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Senior Contributor

Re: Student Assessment of 15-year-olds alarm U.S. educators....


@BA Deere wrote:

One thing about communist countries CHINA in particular have nothing against CHEATING.  China, 12yr old  gymnasts claiming they were 14.  Years ago East German "women" in the Olympics, wasn`t real clear if they were male or female. Education is no different, I don`t know how PISA tests were conducted but if Internationaly monitored the classrooms could have been stacked with bright students.  The US and I suppose Canada Smiley Wink would be just among the few that wouldn`t cheat.


And of course it could just be that their school system is better.

I hit a chemistry course in grade 12 that first 2 exams left me with a very low mark. Did not bother studying for final since I thought it was a lost cause.

Final in grade 12 was a provincial exam to get your grade 12 certificate and I pulled a pass with just a few marks extra.

 

BTW others in my year from other classes who had been passing failed the provincial exam. Did I mention I had a young teacher the other 2 classes had an old teacher who set the in school exams but obviously did not teach the curriculum.

Senior Contributor

Re: Student Assessment of 15-year-olds alarm U.S. educators....


@Samnospam wrote:
Could it be that the problems at home and the problems at school are related? Related in that the parents are a product of the same system that the kids are in. No one seems willing to consider this. If our educational system was designed to bring about social change, and it was, could this be a result of that change? If our schools are specifically designed to dumb down the populace, well look, dumb parents, duh.

You pose a good question. We see the same surnames doing the same things in school with our grandchildren as we saw when we were there. Perhaps one extra generation with some. Is it the upbringing or is it genetics?? You know hyperactive, unable to control themselves rather than those who can apply themselves to the work at hand.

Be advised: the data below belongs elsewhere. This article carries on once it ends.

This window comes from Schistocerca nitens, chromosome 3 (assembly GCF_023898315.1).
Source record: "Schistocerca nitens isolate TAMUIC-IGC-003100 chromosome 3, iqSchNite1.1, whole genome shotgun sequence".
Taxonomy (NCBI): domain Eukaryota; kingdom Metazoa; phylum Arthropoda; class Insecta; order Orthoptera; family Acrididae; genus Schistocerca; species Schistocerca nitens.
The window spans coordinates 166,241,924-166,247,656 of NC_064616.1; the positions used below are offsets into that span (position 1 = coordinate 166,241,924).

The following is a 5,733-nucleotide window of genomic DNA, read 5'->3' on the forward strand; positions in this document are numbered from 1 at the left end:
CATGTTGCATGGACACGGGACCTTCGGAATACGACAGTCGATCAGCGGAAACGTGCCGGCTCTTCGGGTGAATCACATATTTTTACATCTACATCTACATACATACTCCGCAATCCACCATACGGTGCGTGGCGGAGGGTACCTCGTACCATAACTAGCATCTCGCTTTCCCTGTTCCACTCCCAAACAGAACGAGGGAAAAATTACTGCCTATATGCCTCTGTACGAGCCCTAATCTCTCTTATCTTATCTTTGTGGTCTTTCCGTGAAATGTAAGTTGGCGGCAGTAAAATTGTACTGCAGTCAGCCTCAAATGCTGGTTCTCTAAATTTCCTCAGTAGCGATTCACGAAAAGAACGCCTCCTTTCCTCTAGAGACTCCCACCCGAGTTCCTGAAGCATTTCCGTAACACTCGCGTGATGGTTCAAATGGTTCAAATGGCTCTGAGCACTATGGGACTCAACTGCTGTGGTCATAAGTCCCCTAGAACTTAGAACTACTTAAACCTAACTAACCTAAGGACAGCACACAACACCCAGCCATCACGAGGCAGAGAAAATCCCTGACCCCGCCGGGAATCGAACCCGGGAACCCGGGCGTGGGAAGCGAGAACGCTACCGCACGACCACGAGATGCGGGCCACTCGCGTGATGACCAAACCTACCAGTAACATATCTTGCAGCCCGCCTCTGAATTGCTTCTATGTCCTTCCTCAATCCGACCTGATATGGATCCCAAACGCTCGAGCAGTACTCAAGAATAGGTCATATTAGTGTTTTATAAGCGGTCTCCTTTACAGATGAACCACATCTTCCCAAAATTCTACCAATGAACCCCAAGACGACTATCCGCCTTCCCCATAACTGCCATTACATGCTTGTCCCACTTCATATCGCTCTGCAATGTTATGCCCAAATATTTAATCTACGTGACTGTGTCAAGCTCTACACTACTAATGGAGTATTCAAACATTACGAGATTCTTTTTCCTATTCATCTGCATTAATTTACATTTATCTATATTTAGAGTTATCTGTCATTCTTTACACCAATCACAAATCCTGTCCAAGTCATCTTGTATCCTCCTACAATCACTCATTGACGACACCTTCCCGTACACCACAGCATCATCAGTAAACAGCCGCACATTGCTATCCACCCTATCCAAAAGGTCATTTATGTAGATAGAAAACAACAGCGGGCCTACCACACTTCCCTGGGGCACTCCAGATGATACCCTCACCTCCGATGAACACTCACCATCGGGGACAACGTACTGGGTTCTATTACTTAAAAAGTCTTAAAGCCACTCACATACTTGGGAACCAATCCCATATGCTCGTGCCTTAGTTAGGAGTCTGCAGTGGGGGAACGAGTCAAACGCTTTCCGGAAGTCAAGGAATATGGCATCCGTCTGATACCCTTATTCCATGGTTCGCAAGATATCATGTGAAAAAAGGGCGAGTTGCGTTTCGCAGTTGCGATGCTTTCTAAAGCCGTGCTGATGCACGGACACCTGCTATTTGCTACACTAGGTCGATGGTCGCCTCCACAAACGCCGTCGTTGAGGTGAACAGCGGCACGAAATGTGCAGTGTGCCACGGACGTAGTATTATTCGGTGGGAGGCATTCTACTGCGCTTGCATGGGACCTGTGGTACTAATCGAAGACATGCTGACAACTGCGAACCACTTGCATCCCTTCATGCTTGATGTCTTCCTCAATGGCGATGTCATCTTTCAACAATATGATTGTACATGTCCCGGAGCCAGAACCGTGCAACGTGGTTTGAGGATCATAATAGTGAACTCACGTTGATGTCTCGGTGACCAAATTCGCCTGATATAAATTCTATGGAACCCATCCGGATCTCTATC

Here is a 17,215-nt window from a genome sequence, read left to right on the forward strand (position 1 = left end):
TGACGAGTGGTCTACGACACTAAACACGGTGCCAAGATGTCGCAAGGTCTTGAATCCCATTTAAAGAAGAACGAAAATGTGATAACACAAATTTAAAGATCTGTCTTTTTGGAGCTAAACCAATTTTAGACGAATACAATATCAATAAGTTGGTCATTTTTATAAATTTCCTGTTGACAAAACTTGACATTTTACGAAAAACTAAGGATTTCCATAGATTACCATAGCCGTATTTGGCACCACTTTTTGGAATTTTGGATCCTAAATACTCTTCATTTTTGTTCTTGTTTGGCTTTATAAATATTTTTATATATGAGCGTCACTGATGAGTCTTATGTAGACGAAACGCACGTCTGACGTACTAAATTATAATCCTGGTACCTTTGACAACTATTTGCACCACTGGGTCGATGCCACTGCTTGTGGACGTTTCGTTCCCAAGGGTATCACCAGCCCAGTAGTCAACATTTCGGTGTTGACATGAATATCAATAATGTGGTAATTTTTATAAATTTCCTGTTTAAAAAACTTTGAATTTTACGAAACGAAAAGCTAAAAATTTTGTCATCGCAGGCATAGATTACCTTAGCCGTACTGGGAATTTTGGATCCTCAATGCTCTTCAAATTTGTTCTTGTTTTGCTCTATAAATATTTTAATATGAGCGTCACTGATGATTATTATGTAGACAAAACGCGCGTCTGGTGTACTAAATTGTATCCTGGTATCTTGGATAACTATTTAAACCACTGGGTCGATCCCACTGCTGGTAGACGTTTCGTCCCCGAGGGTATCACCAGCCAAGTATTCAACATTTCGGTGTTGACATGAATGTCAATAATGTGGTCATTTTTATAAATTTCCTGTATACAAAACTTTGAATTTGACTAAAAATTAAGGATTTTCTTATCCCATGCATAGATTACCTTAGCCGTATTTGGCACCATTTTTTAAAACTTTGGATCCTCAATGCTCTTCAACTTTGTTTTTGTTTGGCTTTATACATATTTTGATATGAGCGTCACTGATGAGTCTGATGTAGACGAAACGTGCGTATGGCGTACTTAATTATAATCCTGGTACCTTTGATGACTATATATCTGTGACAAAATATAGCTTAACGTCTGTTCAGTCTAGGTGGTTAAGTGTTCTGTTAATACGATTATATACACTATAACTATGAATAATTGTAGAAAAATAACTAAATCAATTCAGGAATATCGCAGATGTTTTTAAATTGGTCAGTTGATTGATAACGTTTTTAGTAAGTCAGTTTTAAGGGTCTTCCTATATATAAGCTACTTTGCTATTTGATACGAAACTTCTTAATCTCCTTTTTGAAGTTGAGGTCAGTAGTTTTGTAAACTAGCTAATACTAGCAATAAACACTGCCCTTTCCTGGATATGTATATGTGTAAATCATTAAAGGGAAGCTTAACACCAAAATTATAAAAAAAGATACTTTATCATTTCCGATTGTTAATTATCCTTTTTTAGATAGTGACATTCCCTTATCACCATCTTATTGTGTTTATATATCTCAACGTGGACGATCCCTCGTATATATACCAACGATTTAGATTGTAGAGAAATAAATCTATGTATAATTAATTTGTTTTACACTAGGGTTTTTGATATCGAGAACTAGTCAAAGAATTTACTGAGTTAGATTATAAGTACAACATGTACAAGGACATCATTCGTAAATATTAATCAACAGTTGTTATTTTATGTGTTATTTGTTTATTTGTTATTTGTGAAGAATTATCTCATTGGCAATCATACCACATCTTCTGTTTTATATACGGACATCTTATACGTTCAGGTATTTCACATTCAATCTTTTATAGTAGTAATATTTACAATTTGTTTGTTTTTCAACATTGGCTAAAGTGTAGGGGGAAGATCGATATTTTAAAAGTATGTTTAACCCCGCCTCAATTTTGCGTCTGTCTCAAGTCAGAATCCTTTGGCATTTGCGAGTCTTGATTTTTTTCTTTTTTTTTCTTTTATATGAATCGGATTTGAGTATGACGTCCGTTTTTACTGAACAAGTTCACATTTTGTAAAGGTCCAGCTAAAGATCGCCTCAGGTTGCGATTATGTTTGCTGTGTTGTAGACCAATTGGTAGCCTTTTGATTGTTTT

On the other hand there are those from the same households who do well in school, get a good education despite the financial disadvantage they have and go on to have productive lives.

So many variables that are very hard to figure out. 

Senior Contributor

Re: Student Assessment of 15-year-olds alarm U.S. educators....


@bruce MN wrote:

Understanding what you are talking about and have it gauged somewhat the same way but am thinking that you are way too conspiracy bent on it. Seeing what one sees from extreme religious conservatives...that it has to be a conspiracy...that it had to be engineered out of evil.. when it doesn't. I take it more as a natural human devolution based on a temporarilyy percieved absence of scarcity.

 

There's a break point somewhere..some moment when the water went over the levee as far as children ill equiped to raise children began having them. I think it fits somehow into the same pattern as the slots between the wars, only we didn't actually have one...the Cold War didn't require sacrifice and didn't build resolve like the real ones did. We covered and pushed forward our recessions with monetary foolishness, leaving the money available for leverage for debt and consumption of massive amounts of non-essentials.... off trendy and frivolous stuff. And a ridiculous personal dwelling infrastructure that's going to weigh down on governments and financial entities and all fo teh people for a long, long time.